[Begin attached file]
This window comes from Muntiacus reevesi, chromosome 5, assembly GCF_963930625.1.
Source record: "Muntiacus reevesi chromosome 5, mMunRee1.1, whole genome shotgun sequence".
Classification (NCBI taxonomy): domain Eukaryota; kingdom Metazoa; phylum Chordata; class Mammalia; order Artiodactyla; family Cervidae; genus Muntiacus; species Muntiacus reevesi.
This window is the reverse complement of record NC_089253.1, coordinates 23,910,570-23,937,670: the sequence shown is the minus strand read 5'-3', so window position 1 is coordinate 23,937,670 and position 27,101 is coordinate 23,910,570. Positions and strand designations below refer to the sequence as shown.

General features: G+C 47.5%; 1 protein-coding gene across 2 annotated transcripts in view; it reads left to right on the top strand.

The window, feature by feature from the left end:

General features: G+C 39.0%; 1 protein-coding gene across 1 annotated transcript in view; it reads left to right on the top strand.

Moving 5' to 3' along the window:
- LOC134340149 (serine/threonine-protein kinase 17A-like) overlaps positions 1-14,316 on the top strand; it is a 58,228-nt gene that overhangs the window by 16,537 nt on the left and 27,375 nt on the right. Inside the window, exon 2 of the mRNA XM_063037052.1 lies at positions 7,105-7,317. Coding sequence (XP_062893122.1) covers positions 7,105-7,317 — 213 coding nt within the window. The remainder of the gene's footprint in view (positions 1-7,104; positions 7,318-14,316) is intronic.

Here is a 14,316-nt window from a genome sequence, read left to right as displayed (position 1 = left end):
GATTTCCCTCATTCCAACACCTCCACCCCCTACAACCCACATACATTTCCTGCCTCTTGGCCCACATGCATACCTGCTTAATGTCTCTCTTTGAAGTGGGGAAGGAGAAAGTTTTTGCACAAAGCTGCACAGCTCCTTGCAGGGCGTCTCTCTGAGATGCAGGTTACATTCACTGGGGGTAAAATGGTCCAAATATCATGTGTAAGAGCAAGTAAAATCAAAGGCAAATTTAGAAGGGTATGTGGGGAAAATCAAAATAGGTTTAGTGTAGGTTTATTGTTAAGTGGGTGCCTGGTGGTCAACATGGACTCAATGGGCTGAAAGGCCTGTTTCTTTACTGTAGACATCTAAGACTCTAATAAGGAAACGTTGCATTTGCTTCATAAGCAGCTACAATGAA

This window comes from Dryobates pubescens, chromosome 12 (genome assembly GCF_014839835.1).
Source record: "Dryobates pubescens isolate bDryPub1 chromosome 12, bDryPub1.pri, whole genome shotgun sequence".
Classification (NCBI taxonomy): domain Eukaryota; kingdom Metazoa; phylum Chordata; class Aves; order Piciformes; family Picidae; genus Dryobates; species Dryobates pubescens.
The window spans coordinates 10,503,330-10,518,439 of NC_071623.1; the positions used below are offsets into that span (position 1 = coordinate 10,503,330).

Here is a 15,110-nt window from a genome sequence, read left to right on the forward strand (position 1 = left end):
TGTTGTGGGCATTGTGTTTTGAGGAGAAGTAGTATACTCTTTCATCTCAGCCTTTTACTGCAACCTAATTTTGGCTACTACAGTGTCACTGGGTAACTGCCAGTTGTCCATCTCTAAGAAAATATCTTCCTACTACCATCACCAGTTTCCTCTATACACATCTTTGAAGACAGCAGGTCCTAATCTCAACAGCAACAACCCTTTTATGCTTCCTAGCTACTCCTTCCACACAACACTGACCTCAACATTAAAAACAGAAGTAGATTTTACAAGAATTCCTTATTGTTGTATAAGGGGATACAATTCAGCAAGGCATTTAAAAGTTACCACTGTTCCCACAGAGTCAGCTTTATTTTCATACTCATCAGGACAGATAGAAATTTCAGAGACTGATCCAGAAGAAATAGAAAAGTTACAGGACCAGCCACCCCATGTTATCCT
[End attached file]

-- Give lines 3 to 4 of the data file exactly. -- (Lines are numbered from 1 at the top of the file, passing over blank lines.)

Classification (NCBI taxonomy): domain Eukaryota; kingdom Metazoa; phylum Chordata; class Mammalia; order Artiodactyla; family Cervidae; genus Muntiacus; species Muntiacus reevesi.
This window is the reverse complement of record NC_089253.1, coordinates 23,910,570-23,937,670: the sequence shown is the minus strand read 5'-3', so window position 1 is coordinate 23,937,670 and position 27,101 is coordinate 23,910,570. Positions and strand designations below refer to the sequence as shown.